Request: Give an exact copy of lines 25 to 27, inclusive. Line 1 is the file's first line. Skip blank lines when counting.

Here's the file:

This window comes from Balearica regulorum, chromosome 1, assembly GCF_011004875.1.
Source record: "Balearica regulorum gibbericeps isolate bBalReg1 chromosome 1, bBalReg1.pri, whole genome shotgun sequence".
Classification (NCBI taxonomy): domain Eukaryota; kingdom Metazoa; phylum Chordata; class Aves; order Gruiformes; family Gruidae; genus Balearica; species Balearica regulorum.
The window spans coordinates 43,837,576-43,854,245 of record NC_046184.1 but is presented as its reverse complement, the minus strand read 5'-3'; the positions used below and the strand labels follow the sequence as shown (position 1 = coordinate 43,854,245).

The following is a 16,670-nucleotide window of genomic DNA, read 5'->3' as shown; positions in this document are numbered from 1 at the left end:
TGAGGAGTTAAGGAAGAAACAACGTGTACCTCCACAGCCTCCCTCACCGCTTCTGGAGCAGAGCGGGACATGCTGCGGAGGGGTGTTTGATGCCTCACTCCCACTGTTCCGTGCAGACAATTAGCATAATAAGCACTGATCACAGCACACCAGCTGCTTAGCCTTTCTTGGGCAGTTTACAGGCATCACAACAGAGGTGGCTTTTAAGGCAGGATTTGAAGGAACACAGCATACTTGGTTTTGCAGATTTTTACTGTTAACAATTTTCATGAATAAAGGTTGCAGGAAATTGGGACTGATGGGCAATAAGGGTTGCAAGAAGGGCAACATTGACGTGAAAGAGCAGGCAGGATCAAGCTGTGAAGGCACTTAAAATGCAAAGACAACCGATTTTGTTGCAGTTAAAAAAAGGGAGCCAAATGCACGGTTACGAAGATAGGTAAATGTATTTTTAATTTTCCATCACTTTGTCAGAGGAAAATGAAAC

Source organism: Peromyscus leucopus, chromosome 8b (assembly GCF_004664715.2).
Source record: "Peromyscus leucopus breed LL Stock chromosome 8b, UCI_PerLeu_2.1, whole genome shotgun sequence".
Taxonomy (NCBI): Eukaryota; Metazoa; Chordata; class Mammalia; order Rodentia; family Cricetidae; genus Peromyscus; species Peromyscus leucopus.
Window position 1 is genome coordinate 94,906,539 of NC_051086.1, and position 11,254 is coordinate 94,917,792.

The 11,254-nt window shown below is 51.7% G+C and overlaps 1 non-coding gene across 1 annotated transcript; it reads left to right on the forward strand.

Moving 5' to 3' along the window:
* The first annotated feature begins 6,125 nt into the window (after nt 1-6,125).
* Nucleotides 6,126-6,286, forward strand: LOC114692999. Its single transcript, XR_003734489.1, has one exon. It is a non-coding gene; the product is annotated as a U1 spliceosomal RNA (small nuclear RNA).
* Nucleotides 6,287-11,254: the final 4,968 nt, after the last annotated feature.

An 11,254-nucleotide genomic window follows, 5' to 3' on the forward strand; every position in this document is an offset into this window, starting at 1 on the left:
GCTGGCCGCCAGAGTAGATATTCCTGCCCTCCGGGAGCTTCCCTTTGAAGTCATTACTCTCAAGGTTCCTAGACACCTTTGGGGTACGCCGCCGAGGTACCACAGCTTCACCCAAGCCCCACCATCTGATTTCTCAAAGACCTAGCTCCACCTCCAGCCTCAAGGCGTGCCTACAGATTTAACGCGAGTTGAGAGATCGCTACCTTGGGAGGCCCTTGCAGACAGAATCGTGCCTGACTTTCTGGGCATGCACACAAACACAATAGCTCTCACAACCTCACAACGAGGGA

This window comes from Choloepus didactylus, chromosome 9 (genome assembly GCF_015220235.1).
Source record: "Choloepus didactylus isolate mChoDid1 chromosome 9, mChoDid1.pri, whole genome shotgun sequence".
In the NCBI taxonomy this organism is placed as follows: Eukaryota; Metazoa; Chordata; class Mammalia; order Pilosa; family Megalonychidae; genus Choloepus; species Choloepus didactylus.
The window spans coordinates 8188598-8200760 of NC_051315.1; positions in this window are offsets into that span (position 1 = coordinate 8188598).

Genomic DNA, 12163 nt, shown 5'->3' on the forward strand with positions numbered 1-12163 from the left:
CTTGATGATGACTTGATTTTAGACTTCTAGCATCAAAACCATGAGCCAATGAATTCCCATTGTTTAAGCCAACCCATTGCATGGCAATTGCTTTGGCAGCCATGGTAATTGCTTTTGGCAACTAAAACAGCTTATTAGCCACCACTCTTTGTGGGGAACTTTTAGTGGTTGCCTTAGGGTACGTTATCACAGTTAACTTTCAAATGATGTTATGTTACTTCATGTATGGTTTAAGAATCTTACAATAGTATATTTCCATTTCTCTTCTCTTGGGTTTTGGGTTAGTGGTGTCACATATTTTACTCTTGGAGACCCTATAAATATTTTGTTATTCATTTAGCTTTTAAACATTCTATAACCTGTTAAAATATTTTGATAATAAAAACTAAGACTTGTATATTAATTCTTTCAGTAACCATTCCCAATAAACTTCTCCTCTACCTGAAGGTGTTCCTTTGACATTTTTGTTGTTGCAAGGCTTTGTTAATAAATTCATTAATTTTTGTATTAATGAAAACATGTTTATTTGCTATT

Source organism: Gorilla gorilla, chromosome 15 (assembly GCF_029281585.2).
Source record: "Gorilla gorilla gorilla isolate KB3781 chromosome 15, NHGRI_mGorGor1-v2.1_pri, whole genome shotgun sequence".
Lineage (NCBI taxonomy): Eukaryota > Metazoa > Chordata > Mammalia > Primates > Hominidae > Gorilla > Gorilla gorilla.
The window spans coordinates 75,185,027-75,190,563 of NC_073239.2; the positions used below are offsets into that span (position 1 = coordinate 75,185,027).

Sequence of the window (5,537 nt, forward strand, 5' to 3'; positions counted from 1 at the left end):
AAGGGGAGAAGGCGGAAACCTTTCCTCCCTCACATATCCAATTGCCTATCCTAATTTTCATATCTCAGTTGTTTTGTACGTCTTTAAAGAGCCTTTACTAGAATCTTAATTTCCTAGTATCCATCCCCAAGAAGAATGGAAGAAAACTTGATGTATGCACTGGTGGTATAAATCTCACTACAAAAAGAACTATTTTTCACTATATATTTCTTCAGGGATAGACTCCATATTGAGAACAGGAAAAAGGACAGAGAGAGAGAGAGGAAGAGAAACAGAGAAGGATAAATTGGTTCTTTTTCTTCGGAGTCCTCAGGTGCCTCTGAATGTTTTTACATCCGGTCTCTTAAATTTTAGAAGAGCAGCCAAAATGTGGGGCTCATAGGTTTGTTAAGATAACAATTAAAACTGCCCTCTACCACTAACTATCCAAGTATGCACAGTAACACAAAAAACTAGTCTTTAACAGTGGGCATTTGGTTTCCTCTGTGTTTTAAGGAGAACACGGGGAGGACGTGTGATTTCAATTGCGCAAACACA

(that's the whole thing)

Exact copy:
Source record: "Gorilla gorilla gorilla isolate KB3781 chromosome 15, NHGRI_mGorGor1-v2.1_pri, whole genome shotgun sequence".
Lineage (NCBI taxonomy): Eukaryota > Metazoa > Chordata > Mammalia > Primates > Hominidae > Gorilla > Gorilla gorilla.
The window spans coordinates 75,185,027-75,190,563 of NC_073239.2; the positions used below are offsets into that span (position 1 = coordinate 75,185,027).